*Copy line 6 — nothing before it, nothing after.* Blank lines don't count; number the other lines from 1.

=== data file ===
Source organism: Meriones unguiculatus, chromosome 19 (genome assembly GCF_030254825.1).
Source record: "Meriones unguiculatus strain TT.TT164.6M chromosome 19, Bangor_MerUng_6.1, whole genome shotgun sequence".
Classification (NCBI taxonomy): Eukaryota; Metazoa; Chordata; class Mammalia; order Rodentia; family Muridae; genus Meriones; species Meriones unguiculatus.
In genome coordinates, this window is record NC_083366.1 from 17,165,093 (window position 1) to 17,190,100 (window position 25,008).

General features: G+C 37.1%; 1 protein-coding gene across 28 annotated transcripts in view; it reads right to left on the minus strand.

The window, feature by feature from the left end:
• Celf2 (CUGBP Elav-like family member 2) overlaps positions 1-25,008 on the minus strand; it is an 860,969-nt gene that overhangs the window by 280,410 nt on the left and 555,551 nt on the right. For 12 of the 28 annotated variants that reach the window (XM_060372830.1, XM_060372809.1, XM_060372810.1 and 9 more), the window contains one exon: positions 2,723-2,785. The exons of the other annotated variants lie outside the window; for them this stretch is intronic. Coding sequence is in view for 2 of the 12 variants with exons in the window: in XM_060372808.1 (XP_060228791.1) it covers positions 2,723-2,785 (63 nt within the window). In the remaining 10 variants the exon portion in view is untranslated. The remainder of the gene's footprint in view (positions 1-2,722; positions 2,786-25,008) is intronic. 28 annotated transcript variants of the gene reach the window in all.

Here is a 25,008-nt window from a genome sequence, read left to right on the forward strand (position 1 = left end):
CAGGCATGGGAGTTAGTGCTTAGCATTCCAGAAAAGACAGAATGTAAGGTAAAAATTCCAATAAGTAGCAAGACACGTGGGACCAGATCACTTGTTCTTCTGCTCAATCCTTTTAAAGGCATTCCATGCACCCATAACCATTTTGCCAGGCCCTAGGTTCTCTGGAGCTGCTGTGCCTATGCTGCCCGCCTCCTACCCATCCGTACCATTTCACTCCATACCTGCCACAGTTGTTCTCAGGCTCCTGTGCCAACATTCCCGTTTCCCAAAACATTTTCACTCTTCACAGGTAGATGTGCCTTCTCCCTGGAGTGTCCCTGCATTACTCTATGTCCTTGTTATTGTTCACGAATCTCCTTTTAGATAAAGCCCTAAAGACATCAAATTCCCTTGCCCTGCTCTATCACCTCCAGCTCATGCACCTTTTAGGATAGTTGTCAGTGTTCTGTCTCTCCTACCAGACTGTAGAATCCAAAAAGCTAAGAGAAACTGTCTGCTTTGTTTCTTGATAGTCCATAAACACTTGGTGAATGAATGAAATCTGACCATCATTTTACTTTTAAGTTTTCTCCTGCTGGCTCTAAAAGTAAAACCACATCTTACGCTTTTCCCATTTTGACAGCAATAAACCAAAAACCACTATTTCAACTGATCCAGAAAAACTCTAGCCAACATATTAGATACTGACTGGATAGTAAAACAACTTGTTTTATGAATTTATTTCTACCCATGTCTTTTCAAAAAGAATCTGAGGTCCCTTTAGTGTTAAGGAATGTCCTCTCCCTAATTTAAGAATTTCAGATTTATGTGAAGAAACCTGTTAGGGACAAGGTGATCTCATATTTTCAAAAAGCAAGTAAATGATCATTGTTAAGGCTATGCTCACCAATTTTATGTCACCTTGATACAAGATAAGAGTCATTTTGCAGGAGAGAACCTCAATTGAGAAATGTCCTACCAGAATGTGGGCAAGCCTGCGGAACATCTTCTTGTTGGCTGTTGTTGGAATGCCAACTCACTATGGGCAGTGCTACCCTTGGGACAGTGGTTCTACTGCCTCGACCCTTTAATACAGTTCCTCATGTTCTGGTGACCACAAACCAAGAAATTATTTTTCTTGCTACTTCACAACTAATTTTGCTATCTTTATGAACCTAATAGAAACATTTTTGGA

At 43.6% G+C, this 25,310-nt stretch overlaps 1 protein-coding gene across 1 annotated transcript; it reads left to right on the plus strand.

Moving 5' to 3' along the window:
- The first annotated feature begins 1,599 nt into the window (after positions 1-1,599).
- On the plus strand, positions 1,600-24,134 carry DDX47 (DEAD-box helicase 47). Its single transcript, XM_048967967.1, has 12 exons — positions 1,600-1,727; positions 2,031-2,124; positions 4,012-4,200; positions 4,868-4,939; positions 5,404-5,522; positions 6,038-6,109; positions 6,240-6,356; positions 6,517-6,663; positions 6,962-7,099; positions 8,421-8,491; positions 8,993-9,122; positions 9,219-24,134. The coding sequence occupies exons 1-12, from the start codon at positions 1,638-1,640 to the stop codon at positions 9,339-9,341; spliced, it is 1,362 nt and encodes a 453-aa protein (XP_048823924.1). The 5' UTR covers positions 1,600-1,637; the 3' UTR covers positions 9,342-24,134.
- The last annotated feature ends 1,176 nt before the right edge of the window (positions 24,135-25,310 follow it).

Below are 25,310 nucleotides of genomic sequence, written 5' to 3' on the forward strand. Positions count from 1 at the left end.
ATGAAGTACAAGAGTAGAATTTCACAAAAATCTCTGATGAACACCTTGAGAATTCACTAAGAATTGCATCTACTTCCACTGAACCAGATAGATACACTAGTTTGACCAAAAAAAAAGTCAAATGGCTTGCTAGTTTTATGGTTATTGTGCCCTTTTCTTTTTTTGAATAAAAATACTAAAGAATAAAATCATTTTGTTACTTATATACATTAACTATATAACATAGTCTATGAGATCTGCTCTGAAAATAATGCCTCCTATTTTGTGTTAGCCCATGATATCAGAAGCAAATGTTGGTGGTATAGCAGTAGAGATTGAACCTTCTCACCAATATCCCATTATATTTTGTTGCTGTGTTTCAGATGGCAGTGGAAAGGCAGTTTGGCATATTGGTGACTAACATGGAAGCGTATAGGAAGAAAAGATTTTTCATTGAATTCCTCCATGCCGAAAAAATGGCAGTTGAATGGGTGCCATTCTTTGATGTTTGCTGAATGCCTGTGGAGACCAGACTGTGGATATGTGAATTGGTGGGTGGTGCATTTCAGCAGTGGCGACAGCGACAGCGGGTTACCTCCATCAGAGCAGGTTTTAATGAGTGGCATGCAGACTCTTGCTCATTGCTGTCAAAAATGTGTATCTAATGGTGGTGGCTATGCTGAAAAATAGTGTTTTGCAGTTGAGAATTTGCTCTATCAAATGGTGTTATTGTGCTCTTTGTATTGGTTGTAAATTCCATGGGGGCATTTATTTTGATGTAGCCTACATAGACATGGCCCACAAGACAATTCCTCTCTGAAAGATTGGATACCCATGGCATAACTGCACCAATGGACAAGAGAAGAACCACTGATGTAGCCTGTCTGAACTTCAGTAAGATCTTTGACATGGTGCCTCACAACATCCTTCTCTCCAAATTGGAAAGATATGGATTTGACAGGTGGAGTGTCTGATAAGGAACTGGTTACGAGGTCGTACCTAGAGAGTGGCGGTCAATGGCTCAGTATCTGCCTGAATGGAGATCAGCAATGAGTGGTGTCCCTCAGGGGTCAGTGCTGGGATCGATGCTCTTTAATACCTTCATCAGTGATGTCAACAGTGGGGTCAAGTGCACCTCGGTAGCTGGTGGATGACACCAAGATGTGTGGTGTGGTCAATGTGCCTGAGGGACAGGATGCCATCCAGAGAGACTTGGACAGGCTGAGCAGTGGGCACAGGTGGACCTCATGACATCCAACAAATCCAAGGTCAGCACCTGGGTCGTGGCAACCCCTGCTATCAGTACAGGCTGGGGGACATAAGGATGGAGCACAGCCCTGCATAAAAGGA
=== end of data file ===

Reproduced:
The window, feature by feature from the left end: